Mexico's presidential front-runner opposes legalizing drugs, saying in an interview Monday that the idea is too "simplistic" to fight narcotics trafficking in the violence-plagued country.

Enrique Pena Nieto said allowing the use of so-called soft drugs would only open the door to abusing harder substances.

"So far no one has convinced me that this is the solution," he said in an interview with The Associated Press. "It seems to be the answer for those who don't see another way to reduce violence. But I favor a debate and evaluating the arguments people are making about the subject in different parts of the world."

Pena Nieto, who as governor of Mexico's most populous state was considered a pragmatist focusing on public works, said he would focus as president on reducing violence over fighting drug cartels.

The 45-year-old candidate for the Institutional Revolutionary Party said he would strengthen police, create a single state police force and fight money-laundering — the same methods as President Felipe Calderon, whose conservative National Action Party is trailing Pena Nieto heading toward the July 1 national elections.

Pena Nieto couldn't name one major distinction between his security strategy and Calderon's, saying only that the government's offensive against organized crime hasn't produced the necessary results. More than 47,500 people have died in drug-related violence since Calderon launched his attack upon taking office in December 2006.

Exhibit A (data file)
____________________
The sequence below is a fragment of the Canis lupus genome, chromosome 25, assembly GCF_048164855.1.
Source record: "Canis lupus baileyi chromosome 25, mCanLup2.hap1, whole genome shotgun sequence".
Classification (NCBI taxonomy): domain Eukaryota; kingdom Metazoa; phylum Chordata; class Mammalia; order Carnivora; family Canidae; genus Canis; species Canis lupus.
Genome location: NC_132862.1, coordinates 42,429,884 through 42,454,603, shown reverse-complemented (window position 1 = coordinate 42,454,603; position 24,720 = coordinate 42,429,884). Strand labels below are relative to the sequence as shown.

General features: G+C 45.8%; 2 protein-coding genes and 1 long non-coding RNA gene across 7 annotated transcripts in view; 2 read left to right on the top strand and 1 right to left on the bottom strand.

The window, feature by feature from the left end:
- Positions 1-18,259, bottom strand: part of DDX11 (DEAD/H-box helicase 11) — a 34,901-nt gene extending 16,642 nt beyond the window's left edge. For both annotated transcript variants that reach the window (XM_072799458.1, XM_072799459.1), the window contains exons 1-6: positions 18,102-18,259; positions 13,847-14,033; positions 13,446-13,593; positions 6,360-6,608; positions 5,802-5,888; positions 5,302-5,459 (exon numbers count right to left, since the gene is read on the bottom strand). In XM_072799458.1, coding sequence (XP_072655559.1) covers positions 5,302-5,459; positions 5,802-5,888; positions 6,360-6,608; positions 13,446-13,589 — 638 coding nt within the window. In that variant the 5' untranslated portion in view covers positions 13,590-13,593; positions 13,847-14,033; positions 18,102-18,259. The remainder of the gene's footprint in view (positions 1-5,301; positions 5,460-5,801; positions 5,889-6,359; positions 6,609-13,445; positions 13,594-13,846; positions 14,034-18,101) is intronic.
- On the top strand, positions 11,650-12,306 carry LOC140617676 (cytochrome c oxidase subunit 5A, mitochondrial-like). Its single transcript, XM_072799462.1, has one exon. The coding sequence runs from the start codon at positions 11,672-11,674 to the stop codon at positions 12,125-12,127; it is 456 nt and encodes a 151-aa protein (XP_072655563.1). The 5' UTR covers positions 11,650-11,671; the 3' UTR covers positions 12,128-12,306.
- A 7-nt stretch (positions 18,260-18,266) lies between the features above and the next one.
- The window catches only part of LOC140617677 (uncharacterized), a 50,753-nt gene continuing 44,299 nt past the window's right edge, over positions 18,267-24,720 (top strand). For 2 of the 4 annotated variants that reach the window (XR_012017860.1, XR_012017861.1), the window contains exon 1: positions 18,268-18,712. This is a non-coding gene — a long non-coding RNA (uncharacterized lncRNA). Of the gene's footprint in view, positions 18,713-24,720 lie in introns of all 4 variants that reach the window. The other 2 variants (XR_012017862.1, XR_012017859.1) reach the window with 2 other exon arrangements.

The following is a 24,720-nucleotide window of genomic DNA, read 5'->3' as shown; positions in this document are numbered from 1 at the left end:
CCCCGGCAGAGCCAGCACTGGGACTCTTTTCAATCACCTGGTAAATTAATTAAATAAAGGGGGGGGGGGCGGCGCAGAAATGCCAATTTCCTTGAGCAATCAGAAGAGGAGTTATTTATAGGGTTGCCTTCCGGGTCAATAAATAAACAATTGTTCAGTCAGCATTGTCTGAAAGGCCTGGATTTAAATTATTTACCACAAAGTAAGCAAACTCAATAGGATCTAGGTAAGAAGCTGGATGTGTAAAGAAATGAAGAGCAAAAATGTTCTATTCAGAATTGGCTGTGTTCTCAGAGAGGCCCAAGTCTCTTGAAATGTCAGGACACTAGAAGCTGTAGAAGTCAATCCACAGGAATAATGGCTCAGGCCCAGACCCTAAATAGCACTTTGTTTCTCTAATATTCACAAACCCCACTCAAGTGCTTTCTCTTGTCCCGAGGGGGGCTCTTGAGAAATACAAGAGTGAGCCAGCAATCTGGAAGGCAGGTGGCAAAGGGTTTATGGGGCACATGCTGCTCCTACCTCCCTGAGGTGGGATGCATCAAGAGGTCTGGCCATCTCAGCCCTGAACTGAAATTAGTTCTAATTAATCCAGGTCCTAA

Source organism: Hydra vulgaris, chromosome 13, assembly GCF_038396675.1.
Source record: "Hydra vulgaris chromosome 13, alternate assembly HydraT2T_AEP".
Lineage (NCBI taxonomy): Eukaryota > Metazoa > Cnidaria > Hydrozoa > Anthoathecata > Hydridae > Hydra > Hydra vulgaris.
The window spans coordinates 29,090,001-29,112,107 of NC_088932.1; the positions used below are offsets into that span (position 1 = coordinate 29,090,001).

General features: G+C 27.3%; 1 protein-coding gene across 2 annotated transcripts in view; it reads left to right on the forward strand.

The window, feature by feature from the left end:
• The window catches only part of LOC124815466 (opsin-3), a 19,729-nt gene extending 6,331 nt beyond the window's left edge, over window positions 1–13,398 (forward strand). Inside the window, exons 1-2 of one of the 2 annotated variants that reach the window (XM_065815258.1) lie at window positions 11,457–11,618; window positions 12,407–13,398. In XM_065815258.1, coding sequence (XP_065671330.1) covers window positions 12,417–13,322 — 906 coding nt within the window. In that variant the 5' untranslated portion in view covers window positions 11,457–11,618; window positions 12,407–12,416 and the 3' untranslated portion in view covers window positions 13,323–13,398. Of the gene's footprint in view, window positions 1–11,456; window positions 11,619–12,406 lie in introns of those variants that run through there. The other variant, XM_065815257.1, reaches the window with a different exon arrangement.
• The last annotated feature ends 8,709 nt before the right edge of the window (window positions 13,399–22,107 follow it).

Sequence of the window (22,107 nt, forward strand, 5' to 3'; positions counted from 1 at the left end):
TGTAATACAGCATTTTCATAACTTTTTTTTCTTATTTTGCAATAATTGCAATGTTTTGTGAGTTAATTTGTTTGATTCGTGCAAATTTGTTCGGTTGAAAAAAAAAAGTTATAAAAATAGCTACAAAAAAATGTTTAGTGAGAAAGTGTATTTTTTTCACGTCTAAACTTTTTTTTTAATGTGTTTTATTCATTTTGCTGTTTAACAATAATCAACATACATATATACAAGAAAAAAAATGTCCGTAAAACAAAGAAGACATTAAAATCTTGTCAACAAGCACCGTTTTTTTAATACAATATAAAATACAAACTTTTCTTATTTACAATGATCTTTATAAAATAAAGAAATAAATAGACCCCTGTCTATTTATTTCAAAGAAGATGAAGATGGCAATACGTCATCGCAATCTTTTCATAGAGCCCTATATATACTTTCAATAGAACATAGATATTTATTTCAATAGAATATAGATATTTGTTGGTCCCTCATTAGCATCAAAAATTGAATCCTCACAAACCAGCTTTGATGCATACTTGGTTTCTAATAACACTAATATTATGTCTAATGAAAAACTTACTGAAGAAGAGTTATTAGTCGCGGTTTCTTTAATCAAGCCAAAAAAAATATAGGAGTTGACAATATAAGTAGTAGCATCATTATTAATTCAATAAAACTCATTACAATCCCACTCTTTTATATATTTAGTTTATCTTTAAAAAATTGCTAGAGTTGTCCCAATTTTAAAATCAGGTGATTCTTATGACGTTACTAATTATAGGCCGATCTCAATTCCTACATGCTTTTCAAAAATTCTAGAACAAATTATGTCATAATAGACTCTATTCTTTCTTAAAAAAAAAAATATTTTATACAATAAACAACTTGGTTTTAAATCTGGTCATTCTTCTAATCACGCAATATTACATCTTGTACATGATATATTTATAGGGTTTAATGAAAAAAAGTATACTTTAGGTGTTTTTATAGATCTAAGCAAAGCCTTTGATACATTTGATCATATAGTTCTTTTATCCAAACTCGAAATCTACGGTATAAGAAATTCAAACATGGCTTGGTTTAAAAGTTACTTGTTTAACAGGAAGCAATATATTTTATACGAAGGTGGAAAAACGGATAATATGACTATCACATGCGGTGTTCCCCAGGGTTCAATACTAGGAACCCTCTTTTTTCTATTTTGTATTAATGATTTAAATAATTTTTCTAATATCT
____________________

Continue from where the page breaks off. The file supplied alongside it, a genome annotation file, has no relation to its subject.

"I would be about results," Pena Nieto said. "We have to look at the policies and make some adjustments in the objectives."

He added that he would at least start out following the Merida Initiative, the U.S. plan that has dedicated more than $1 billion in equipment and training to Mexico to fight organized crime.

Pena Nieto's party, known as the PRI, seeks to regain the presidency it lost in 2000 after 71 years in power. He leads in opinion polls by double digits ahead of the PAN candidate as well as the leftist leader who narrowly lost the presidency to Calderon in 2006.

He would not set a specific goal or percentage for reducing violence, saying only that the resources have been insufficient and need to be increased in the same manner that allowed Colombia to break up its major drug cartels.

"Coordination between federal and state forces has been absent, or at least insufficient. I'm sure given the proper investment needed to combat organized crime, we will get better results in the short and midterm," he said.

Pena Nieto said his main objective as president would be to strengthen the economy, a subject with which he is more specific.

"My obsession is to boost the economy, to create jobs," he said, adding that it's the best way to fight insecurity.

He promised to speed up the economy's growth to between 5 percent and 6 percent a year, compared to the current rate of about 4 percent since a decline, then slow growth Mexico suffered around the 2009 global economic crisis.

Mexico needs to add at least a million new jobs a year, he added, and he's confident he can achieve that with the proper economic growth.

While critics have charged that Mexico's economy is too closely tied to the United States, a major reason for the 2009 crash, Pena Nieto said he will seek closer economic ties with the U.S. and Canada to make North America more productive and competitive on the world stage.

"I'll look for new ways to escalate business, to improve the commercial relationship," he said.